Paula Crevoshay exhibition invokes wonder in Los Angeles

Paula Crevoshay transforms raw minerals into breathtakingly beautiful works of art in her one-woman exhibition at the Natural History Museum in LA.

Paula Crevoshay Kraken Octopus brooch

In Los Angeles in the coming months? Then head to the Natural History Museum to see The Art of the Jewel: the Crevoshay Collection – a kaleidoscopically vibrant feast for the eyes that transforms raw minerals into breathtakingly beautiful works of art.

Paula Crevoshay, often referred to as the art jeweler of America or the ‘Queen of Color’, is no stranger to museum exhibitions. “The museums come to me. It is my destiny,” she explains candidly from her New Mexico home. Crevoshay’s 30-year career has been punctuated with museum exhibitions, four of which have been one-woman shows. The latest is her solo show at the Natural History Museum of Los Angeles County.

Crevoshay credits her love of gemstones to her appreciation of color and light from years of painting. She studied fine arts but, in 1978 spent four years in India, a  career-changing move that brought about her shift in mediums. In awe of the exquisite opulence of Indian jewelry, she exchanged her canvas for precious materials, but still approached it with the same artist’s eye. “I am painting with the tangible light of the mineral. Gemstones are the light of the earth. It’s tangible, it’s portable and it’s glorious,” says Crevoshay.

Paula Crevoshay's writhing brooch features the Eye of Ra - a symbol used to represent the ancient Egyptian goddess Ra - depicted in sapphires, apatites and fire opals.

But what exactly are these jewels doing in a natural history museum where you would be more likely to find fossils or child-friendly dinosaur displays? Artist and jeweler Paula Crevoshay explains: “I see my art as the vehicle explaining the science of gemology and geology. Over decades my work has focused on flora and fauna, and I want to preserve these specimens for eternity – to create a time capsule.”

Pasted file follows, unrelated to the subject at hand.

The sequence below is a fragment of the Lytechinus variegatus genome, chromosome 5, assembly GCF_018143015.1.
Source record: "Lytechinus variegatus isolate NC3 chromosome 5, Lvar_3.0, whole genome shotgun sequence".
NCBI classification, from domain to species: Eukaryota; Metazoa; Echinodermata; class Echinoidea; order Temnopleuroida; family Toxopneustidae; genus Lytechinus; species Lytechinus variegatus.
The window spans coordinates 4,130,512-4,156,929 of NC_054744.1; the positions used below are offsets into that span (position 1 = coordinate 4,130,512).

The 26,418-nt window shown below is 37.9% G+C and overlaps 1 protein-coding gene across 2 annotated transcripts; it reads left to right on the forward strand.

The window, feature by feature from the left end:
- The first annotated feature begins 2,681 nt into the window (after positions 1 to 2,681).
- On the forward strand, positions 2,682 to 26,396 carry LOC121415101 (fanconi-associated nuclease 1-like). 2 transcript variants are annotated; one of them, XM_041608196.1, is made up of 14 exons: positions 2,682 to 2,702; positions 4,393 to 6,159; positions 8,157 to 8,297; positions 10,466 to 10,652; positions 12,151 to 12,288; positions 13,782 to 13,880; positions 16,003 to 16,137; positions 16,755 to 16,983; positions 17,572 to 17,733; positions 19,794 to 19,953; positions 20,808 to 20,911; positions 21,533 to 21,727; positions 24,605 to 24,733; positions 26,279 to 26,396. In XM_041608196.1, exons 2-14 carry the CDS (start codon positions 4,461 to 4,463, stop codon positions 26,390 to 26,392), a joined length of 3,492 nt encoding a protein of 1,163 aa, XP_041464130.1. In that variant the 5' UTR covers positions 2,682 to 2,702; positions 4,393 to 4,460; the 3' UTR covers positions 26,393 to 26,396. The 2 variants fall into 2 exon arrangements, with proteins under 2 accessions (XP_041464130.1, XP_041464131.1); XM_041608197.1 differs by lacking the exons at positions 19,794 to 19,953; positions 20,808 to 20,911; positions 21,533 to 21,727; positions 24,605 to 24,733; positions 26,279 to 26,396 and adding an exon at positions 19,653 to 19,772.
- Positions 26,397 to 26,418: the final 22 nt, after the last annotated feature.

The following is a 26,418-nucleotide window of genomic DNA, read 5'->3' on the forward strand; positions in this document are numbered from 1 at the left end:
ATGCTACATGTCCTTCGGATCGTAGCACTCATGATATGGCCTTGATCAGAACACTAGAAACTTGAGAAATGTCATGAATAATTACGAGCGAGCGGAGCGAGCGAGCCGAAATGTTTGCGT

Approximately 50 detail-perfect jewels of insects, flowers and animals, some real, some imagined, are included in the exhibition, forming a rainbow bridge between the worlds of mineralogy, zoology and art. It is a bridge that visitors will unknowingly cross as they admire the puzzlingly intricate details of a butterfly or passion flower while innately drinking in an appreciation for gemology and geology – and maybe even a wonder for gem-carving. A special emphasis is placed on the array of gemstones originating from the USA, including Californian and Maine tourmalines and Montana sapphires, and their astounding transformation in the hands of skilled American stone carvers.

Paula Crevoshay has used faceted water opals to mimic the iridescent wingtips of a damselfly in this delicate depiction of the natural world - a constant source of inspiration for Crevoshay.

For decades, gem collectors and those in the know have admired Crevoshay’s work not only for its exquisitely sensitive artistry but its ability to invoke wonder. Gold and minerals capture the improbable lightness of a damselfly, the majesty of a mythical writhing octopus or the sculptural genius of a thistle. Her jewels forge a link between earth and life with the lightest of touches.

Pink tourmalines and purple enamel form an anatomically correct wavy thistle in Paula Crevoshay's writhing brooch.

Crevoshay has always seen jewelry as an art form: “On my watch I want to declare jewelry as a fine art discipline, not just a craft,” states Crevoshay. And museum curators have taken note. Her first museum commission was in 2007 when the Smithsonian asked her to create a jewel out of a donation of Montana sapphires, which resulted in the Conchita butterfly brooch that is now permanently on display in Washington. Her 2013 exhibition entitled ‘Garden of Light’ at the Carnegie Museum in Pittsburgh was next, followed by a ‘Beyond Color’ collection created to celebrate the opening of the jewelry wing at Kentucky’s Headley Whitney Museum.

The scintillating beauty of the jewels not only reminds us of the frailty of nature and our duty to preserve it, but how all life evolved from the same elements. If that sounds like a tall order, a visit to this fresh take on mineral wonders may just change your mind.

Entry to The Art of the Jewel: the Crevoshay Collection at the Natural History Museum Los Angeles County is free of charge with paid admission to the museum. The exhibition runs from 7 December 2017 - 12th May 2018.

Crevoshay: The Art of Jewel book of the exhibition is available from Amazon for $69.95

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